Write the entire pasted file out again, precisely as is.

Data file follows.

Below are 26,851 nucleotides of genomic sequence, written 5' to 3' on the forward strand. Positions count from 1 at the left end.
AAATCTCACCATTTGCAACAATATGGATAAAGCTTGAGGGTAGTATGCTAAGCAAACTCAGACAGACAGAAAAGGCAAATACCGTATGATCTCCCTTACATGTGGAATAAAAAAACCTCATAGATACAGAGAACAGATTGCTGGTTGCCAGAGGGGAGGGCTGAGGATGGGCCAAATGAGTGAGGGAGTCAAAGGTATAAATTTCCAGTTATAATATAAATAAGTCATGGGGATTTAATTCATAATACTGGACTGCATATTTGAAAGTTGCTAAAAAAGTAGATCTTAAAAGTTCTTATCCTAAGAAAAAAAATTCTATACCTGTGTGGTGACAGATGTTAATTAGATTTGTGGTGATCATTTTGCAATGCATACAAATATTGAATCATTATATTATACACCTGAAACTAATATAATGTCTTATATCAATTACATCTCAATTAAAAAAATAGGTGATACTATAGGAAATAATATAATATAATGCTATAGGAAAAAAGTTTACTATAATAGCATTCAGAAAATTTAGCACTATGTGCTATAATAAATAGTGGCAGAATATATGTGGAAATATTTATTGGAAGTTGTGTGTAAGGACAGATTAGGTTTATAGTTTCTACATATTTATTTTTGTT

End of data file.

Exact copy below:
Below are 26,851 nucleotides of genomic sequence, written 5' to 3' on the forward strand. Positions count from 1 at the left end.
AAATCTCACCATTTGCAACAATATGGATAAAGCTTGAGGGTAGTATGCTAAGCAAACTCAGACAGACAGAAAAGGCAAATACCGTATGATCTCCCTTACATGTGGAATAAAAAAACCTCATAGATACAGAGAACAGATTGCTGGTTGCCAGAGGGGAGGGCTGAGGATGGGCCAAATGAGTGAGGGAGTCAAAGGTATAAATTTCCAGTTATAATATAAATAAGTCATGGGGATTTAATTCATAATACTGGACTGCATATTTGAAAGTTGCTAAAAAAGTAGATCTTAAAAGTTCTTATCCTAAGAAAAAAAATTCTATACCTGTGTGGTGACAGATGTTAATTAGATTTGTGGTGATCATTTTGCAATGCATACAAATATTGAATCATTATATTATACACCTGAAACTAATATAATGTCTTATATCAATTACATCTCAATTAAAAAAATAGGTGATACTATAGGAAATAATATAATATAATGCTATAGGAAAAAAGTTTACTATAATAGCATTCAGAAAATTTAGCACTATGTGCTATAATAAATAGTGGCAGAATATATGTGGAAATATTTATTGGAAGTTGTGTGTAAGGACAGATTAGGTTTATAGTTTCTACATATTTATTTTTGTT